(These verses, called 'The Barrier Silence,' were written by Wilson for the South Polar Times. Characteristically, he sent them in typewritten, lest the editor should recognize his hand and judge them on personal rather than literary grounds. Many of their readers confess that they felt in these lines Wilson's own premonition of the event. The version given is the final form, as it appeared in the South Polar Times.)
The ages of the five men when they continued the journey to the Pole were: Scott 43, Wilson 39, P.O. Evans 37, Oates 32, Bowers 28.
After the departure of the last supporting party Scott was naturally anxious to get off a good day's march, and he was not disappointed. At first the sledge on which, thanks to P.O. Evans, everything was most neatly stowed away, went easily. But during the afternoon they had to do some heavy pulling on a surface covered with loose sandy snow. Nevertheless they covered some 15 miles before they camped, and so smoothly did everything seem to be going that Scott began to wonder what was in store for them. 'One can scarcely believe that obstacles will not present themselves to make our task more difficult. Perhaps the surface will be the element to trouble us.'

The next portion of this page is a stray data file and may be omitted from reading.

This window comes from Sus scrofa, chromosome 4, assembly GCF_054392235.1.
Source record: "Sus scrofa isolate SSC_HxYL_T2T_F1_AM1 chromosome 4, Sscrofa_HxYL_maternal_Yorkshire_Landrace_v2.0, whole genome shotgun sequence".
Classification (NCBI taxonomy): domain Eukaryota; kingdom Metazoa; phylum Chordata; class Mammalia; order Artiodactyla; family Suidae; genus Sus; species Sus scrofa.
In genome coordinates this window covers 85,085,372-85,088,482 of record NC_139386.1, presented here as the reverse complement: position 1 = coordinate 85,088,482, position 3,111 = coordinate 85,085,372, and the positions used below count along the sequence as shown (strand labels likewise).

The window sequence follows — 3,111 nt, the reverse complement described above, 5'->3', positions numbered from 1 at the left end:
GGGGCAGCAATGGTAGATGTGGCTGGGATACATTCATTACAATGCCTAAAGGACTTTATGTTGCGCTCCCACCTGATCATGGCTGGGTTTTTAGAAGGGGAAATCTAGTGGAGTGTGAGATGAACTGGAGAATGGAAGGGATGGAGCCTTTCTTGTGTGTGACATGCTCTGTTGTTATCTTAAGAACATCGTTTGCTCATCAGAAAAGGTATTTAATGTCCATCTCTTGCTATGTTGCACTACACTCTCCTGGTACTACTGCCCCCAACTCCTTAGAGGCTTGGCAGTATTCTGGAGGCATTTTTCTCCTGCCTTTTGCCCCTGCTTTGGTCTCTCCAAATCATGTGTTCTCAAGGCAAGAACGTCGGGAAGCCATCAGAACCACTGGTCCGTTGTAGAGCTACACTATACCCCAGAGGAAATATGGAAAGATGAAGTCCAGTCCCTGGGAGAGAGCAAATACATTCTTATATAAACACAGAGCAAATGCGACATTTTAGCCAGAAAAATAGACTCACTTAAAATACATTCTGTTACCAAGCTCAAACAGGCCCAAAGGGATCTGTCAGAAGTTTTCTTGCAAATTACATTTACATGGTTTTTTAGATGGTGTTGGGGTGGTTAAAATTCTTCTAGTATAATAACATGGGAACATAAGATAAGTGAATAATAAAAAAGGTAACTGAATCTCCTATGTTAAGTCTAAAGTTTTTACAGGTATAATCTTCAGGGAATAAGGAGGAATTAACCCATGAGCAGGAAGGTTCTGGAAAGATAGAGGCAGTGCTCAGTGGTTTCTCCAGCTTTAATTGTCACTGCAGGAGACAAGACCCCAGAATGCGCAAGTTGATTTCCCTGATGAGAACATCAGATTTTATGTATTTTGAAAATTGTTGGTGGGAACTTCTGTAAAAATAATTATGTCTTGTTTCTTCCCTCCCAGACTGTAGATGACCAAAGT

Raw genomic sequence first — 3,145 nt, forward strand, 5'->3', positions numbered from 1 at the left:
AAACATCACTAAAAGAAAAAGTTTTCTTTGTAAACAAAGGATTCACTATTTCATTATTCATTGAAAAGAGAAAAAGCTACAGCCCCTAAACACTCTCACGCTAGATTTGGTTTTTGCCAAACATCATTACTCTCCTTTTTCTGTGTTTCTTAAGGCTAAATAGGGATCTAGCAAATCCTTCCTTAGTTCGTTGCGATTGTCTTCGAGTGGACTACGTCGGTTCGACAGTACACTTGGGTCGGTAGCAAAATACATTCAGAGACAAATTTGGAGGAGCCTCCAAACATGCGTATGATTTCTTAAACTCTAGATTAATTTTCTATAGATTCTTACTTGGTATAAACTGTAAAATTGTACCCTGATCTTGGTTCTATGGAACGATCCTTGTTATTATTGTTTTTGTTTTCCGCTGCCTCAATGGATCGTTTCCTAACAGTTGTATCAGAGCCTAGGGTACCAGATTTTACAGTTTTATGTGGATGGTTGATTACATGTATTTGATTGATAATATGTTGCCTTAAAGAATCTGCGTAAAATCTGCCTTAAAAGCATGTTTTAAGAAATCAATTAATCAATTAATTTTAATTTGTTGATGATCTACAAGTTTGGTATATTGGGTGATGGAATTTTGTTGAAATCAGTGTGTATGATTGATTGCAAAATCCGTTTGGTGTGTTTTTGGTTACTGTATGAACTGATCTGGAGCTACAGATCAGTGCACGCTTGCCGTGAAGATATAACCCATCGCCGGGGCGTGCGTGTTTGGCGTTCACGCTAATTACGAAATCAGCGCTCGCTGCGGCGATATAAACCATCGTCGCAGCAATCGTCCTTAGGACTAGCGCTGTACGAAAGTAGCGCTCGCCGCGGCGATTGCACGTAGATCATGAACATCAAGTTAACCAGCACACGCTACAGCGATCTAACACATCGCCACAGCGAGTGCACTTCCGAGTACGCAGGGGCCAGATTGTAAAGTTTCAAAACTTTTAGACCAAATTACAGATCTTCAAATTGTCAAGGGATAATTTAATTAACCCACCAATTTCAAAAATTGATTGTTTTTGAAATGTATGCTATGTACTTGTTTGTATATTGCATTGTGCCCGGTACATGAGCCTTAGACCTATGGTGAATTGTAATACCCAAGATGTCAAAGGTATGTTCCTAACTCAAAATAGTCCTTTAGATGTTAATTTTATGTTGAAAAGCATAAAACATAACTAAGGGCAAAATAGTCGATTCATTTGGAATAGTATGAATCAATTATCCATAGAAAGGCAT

And on the following day his supposition began to prove correct, for a light wind from the N.N.W. brought detached cloud and a constant fall of ice crystals, and in consequence the surface was as bad as it could be. The sastrugi seemed to increase as they advanced, and late in the afternoon they encountered a very rough surface with evidences of hard southerly wind. Luckily the sledge showed no signs of capsizing, but the strain of trying to keep up a rate of a little over a mile and a quarter an hour was very great. However, they were cheered by the thought, when they reached Camp 58 (height 10,320 feet), that they were very close to the 88th parallel, and a little more than 120 miles from the Pole.
Another dreadful surface was their fate during the next march on Saturday, January 6. The sastrugi increased in height as they advanced, and presently they found themselves in the midst of a sea of fishhook waves, well remembered from their Northern experience. And, to add to their trouble, each sastrugus was covered with a beard of sharp branching crystals. They took off their ski and pulled on foot, but both morning and afternoon the work of getting the sledge along was tremendous. Writing at Camp 59, Latitude 88° 7', Scott said, 'We think of leaving our ski here, mainly because of risk of breakage. Over the sastrugi it is all up and down hill, and the covering of ice crystals prevents the sledge from gliding even on the downgrade. The sastrugi, I fear, have come to stay, and we must be prepared for heavy marching, but in two days I hope to lighten loads with a depôt. We are south of Shackleton's last camp, so, I suppose, have made the most southerly camp.'